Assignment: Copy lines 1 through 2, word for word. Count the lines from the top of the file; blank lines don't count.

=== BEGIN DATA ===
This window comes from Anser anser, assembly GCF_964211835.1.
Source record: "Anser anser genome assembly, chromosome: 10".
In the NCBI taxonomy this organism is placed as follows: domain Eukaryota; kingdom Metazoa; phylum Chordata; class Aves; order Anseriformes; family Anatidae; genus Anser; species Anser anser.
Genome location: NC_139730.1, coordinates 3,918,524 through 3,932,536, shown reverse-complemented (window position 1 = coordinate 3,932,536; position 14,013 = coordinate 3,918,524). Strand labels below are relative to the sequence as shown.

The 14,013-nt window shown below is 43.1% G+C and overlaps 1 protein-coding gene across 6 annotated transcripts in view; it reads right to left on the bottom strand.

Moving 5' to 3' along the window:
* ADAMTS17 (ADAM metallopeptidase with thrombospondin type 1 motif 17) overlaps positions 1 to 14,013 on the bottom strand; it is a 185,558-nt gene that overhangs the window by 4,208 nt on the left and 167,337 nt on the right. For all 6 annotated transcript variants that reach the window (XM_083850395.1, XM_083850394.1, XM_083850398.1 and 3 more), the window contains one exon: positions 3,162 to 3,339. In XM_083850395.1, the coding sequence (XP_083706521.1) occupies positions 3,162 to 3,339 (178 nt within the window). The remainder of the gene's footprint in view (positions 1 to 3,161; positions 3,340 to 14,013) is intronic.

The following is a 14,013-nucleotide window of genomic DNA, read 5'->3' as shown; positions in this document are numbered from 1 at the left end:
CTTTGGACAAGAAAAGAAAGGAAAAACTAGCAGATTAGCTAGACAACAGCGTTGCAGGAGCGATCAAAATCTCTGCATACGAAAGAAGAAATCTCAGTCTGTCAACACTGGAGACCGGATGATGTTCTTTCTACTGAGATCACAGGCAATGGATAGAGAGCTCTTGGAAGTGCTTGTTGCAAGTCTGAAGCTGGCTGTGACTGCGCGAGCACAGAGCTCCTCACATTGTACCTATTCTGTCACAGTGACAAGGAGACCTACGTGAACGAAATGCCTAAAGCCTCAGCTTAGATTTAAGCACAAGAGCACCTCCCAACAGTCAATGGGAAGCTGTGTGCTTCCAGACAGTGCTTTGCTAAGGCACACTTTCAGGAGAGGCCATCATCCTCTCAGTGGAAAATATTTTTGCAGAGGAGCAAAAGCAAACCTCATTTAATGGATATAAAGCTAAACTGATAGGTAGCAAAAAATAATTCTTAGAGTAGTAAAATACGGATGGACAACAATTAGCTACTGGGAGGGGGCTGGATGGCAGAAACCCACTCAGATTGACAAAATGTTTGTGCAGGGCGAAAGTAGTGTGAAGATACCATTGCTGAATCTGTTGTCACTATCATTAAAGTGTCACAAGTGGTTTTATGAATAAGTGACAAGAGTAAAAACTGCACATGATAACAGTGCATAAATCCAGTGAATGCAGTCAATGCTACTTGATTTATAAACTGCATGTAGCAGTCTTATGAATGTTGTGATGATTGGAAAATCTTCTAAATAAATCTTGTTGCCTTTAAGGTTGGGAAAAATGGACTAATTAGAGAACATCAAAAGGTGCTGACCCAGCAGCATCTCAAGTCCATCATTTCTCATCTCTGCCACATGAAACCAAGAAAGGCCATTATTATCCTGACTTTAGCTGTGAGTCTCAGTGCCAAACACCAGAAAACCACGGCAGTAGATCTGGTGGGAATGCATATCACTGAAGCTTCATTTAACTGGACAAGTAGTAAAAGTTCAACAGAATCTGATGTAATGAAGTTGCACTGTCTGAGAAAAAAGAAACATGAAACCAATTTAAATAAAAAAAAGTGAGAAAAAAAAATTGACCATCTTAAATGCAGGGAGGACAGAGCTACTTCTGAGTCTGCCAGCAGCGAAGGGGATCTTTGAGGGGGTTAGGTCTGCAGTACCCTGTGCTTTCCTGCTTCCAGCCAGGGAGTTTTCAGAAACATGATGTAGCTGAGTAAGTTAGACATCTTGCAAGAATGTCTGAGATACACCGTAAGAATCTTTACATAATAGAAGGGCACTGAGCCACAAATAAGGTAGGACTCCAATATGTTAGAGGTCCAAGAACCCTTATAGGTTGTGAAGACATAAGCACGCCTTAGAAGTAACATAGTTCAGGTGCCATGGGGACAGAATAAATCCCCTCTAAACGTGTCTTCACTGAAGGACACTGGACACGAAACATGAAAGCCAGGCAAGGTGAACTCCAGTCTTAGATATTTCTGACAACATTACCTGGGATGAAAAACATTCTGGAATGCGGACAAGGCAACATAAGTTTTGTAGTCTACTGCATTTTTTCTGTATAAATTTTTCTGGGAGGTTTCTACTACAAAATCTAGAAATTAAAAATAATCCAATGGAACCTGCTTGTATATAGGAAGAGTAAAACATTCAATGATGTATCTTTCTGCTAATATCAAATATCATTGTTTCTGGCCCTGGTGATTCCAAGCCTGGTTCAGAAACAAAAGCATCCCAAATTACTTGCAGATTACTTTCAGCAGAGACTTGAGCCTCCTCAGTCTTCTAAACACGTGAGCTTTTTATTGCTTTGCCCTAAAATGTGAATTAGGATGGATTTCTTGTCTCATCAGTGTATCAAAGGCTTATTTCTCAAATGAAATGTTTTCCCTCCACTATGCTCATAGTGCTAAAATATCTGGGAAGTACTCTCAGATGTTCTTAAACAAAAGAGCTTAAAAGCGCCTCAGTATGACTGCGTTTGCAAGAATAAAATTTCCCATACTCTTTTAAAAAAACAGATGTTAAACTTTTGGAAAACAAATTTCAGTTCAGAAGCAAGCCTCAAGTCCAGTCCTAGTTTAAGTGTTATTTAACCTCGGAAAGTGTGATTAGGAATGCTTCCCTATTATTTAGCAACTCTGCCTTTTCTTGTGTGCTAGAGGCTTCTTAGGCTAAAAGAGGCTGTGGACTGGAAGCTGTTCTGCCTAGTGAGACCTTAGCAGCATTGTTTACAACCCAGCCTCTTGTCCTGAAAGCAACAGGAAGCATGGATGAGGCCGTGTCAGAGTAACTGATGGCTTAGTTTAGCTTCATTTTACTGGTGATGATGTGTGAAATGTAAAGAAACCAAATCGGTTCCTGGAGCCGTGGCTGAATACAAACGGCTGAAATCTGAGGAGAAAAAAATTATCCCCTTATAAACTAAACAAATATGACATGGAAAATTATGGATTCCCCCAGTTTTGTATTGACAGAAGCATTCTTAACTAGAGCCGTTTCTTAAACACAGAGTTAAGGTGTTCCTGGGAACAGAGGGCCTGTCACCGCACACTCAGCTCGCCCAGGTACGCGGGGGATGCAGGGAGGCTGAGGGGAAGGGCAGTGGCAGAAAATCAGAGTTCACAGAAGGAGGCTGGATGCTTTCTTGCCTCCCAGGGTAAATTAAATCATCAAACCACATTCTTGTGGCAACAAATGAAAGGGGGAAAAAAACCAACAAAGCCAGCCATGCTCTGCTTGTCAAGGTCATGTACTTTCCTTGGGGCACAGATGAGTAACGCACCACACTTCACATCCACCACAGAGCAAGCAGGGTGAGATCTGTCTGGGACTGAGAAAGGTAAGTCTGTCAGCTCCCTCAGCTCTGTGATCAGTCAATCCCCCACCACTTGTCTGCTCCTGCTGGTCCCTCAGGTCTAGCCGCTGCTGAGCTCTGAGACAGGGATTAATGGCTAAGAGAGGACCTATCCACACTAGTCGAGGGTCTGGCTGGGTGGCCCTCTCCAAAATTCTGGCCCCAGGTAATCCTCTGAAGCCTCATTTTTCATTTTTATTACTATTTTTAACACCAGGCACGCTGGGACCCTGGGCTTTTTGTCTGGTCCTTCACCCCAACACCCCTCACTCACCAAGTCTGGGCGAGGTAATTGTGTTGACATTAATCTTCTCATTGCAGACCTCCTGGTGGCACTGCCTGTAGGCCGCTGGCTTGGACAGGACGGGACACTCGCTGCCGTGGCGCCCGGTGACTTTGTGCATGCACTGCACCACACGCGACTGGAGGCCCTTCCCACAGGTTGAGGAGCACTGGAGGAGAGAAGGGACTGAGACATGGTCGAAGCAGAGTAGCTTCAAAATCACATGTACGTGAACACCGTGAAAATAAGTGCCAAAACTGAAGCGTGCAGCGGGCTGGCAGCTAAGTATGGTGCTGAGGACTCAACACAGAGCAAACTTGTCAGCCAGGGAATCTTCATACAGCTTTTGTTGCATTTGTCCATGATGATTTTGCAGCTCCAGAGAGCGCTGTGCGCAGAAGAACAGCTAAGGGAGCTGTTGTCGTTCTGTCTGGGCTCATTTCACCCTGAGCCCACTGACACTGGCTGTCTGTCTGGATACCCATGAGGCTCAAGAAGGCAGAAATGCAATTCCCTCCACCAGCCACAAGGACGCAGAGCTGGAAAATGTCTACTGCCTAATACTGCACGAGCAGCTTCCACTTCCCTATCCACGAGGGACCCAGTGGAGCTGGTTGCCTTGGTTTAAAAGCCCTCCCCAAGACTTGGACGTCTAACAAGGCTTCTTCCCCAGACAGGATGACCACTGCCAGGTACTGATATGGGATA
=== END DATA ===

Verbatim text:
This window comes from Anser anser, assembly GCF_964211835.1.
Source record: "Anser anser genome assembly, chromosome: 10".